Six Tips for Farming Flooded Fields
Undoubtedly, some farmers will experience a wet spring every year. So, once flood waters recede, and the sun finally gets a chance to warm the ground, what can farmers do to maximize their soybean crop’s potential?
- Flooded fields. Be sure to sample soil in fields flooded by moving water, which may have impacted soil composition and depth in certain areas. What’s left behind may dictate how you proceed. “Remember that even differing field textures can foul up planting,” says John Wilson, University of Nebraska extension educator. “Be prepared to adjust plans accordingly.”
- Keep it clean. Proper equipment setup represents a key element of effective row residue removal. Remember to keep all mechanisms clean and regularly adjust settings. “Field debris can really clog up the works, literally and figuratively. If it’s not working properly, even the best equipment isn’t worth much,” cautions University of Wisconsin Agronomy Professor and State Soybean Specialist Shawn Conley, Ph.D.
- Slug alert. Many pests flourish in damp soil, including slugs. To discourage them from settling into fields, be sure to diligently remove residue from over rows. Not only will added sun exposure slow slug movement, it also will speed up plant growth. “This will help the plants get out of the ground and actually outgrow potential hazards, including slugs,” says Conley.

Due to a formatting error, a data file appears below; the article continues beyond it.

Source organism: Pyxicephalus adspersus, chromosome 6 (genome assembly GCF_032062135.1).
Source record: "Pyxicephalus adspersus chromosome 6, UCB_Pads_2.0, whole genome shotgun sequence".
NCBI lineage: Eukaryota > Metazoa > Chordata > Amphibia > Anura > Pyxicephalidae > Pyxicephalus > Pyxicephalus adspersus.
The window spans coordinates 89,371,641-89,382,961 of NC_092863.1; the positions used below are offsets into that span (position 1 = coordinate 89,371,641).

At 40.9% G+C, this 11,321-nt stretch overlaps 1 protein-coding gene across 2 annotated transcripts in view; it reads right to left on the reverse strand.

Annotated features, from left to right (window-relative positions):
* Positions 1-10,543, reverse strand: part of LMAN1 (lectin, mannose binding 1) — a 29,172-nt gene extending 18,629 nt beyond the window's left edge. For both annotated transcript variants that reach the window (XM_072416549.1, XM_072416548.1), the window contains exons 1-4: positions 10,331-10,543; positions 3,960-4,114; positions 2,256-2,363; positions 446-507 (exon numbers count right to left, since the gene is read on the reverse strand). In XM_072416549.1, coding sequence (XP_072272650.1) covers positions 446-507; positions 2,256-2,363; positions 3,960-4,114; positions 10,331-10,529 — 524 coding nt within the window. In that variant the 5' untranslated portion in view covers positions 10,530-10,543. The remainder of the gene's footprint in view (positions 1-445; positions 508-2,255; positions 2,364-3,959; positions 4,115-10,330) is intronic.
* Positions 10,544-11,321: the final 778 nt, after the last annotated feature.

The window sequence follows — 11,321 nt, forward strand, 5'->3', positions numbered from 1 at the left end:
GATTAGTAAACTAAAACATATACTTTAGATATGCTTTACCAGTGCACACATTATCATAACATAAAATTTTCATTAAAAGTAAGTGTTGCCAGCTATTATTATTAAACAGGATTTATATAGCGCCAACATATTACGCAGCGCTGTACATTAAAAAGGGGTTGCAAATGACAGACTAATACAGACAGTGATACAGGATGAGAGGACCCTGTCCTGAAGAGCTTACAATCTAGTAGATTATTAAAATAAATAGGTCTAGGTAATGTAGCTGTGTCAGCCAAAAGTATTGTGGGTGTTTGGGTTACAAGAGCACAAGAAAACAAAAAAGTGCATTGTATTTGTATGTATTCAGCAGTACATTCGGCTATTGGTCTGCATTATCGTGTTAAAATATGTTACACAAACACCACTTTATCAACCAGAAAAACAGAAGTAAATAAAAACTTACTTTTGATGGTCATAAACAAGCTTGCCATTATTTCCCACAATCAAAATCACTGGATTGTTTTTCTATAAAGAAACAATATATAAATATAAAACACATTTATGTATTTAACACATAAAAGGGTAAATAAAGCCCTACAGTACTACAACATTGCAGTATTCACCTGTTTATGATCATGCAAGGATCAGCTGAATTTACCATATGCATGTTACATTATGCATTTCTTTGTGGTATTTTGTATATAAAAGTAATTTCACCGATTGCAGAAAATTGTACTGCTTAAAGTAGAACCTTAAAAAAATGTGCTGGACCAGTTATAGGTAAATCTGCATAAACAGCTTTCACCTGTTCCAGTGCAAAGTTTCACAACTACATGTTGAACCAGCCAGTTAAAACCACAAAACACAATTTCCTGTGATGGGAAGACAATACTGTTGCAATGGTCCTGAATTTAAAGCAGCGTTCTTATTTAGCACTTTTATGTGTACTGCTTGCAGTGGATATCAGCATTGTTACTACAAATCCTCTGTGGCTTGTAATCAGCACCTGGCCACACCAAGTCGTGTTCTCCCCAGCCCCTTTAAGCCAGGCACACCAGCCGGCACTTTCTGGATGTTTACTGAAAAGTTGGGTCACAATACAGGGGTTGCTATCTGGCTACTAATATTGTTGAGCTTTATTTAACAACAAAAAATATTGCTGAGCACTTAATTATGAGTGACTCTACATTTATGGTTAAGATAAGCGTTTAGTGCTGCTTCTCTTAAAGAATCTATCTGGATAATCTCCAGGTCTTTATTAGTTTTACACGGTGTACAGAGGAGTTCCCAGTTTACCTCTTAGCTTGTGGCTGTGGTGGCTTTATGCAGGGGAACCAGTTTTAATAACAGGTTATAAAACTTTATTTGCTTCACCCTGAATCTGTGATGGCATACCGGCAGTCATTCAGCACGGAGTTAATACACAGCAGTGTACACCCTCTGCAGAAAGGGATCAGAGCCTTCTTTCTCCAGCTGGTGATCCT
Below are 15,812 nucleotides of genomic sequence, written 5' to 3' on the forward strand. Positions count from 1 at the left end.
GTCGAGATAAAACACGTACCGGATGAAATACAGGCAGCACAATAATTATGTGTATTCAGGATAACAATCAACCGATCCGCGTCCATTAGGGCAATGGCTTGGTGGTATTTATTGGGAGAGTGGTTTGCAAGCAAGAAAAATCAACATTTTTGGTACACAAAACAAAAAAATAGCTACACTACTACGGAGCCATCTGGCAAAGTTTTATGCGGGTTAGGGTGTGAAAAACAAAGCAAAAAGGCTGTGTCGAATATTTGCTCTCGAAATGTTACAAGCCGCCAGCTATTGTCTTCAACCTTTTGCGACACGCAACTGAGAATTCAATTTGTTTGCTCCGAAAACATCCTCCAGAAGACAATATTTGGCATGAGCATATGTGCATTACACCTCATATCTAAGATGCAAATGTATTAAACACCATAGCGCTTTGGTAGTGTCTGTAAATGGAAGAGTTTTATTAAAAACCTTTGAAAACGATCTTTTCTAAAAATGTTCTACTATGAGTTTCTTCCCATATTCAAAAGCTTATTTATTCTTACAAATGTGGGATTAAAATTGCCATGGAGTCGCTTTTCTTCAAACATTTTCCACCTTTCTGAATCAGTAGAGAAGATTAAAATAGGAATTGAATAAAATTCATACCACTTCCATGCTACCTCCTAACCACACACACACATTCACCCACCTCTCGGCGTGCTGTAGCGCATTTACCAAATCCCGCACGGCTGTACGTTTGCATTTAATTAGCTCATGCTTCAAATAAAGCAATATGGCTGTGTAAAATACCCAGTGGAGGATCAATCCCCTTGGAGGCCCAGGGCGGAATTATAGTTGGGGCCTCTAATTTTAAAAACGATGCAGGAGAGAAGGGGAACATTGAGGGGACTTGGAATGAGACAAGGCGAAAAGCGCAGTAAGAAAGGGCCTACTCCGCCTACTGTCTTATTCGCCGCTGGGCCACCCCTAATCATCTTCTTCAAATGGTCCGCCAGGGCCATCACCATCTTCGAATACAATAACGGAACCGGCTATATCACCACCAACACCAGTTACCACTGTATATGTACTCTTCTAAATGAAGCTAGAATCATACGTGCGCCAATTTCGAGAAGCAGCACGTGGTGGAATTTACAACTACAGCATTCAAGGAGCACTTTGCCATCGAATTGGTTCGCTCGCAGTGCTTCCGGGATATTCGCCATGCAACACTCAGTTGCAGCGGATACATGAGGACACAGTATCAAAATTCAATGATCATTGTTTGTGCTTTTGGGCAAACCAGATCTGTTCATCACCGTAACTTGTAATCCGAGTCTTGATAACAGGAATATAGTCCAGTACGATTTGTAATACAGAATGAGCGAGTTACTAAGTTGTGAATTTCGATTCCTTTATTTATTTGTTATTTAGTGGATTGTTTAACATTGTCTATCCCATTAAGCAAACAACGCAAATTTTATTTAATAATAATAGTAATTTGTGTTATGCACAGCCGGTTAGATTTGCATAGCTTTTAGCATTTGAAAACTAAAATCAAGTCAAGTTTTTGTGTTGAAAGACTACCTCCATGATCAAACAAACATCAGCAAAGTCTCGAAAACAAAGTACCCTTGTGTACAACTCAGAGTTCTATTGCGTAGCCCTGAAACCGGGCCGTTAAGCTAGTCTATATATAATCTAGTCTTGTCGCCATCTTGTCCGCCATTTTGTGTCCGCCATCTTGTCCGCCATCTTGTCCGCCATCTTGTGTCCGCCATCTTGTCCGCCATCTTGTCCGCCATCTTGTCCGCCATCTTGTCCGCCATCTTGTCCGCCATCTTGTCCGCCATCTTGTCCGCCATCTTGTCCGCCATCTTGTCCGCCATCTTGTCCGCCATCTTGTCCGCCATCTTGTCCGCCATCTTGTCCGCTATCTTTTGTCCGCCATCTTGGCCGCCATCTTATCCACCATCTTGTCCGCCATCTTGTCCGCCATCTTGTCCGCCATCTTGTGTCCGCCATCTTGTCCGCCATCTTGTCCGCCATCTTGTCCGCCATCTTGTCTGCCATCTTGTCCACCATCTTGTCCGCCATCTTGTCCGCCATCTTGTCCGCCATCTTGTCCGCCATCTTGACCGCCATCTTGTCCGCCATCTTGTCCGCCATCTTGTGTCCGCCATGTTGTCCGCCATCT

- Planting depth. Conley advises farmers not to plant beans too deeply, citing between 1 inch and 1 ¼ inches as the optimum depth. This helps seedlings emerge more quickly, limiting the time they are subject to pathogens that flourish in saturated soil.
- Check genetics. Genetics may dictate a specific seed variety’s vulnerability if planted into an environment conducive to disease. So, consider planting later rather than earlier, depending on how your seed will handle existing field conditions.
- Seed treatment. Because this year’s prolonged wet soil conditions will invite fungal development, Conley and Wilson advise using systemic fungicides. “This spring, you don’t want to tackle planting without a seed treatment appropriate for the type of soil you have,” says Conley.